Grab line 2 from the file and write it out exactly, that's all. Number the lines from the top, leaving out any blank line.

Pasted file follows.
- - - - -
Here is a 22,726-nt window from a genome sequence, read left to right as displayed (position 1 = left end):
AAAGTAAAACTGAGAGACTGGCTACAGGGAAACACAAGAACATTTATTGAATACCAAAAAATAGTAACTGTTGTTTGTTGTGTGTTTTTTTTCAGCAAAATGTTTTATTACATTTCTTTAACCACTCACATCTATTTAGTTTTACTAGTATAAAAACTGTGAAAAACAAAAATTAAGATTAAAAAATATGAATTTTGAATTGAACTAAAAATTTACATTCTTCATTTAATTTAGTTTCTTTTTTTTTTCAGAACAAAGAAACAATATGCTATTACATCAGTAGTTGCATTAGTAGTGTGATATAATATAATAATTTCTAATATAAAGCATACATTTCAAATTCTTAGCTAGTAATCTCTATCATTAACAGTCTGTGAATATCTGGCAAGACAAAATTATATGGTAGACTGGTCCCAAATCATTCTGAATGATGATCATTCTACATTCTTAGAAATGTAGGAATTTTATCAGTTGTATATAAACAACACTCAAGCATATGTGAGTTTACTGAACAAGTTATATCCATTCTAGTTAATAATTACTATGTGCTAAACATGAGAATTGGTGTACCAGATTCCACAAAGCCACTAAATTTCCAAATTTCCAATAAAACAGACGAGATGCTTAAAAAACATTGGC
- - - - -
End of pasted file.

AAAGTAAAACTGAGAGACTGGCTACAGGGAAACACAAGAACATTTATTGAATACCAAAAAATAGTAACTGTTGTTTGTTGTGTGTTTTTTTTCAGCAAAATGTTTTATTACATTTCTTTAACCACTCACATCTATTTAGTTTTACTAGTATAAAAACTGTGAAAAACAAAAATTAAGATTAAAAAATATGAATTTTGAATTGAACTAAAAATTTACATTCTTCATTTAATTTAGTTTCTTTTTTTTTTCAGAACAAAGAAACAATATGCTATTACATCAGTAGTTGCATTAGTAGTGTGATATAATATAATAATTTCTAATATAAAGCATACATTTCAAATTCTTAGCTAGTAATCTCTATCATTAACAGTCTGTGAATATCTGGCAAGACAAAATTATATGGTAGACTGGTCCCAAATCATTCTGAATGATGATCATTCTACATTCTTAGAAATGTAGGAATTTTATCAGTTGTATATAAACAACACTCAAGCATATGTGAGTTTACTGAACAAGTTATATCCATTCTAGTTAATAATTACTATGTGCTAAACATGAGAATTGGTGTACCAGATTCCACAAAGCCACTAAATTTCCAAATTTCCAATAAAACAGACGAGATGCTTAAAAAACATTGGC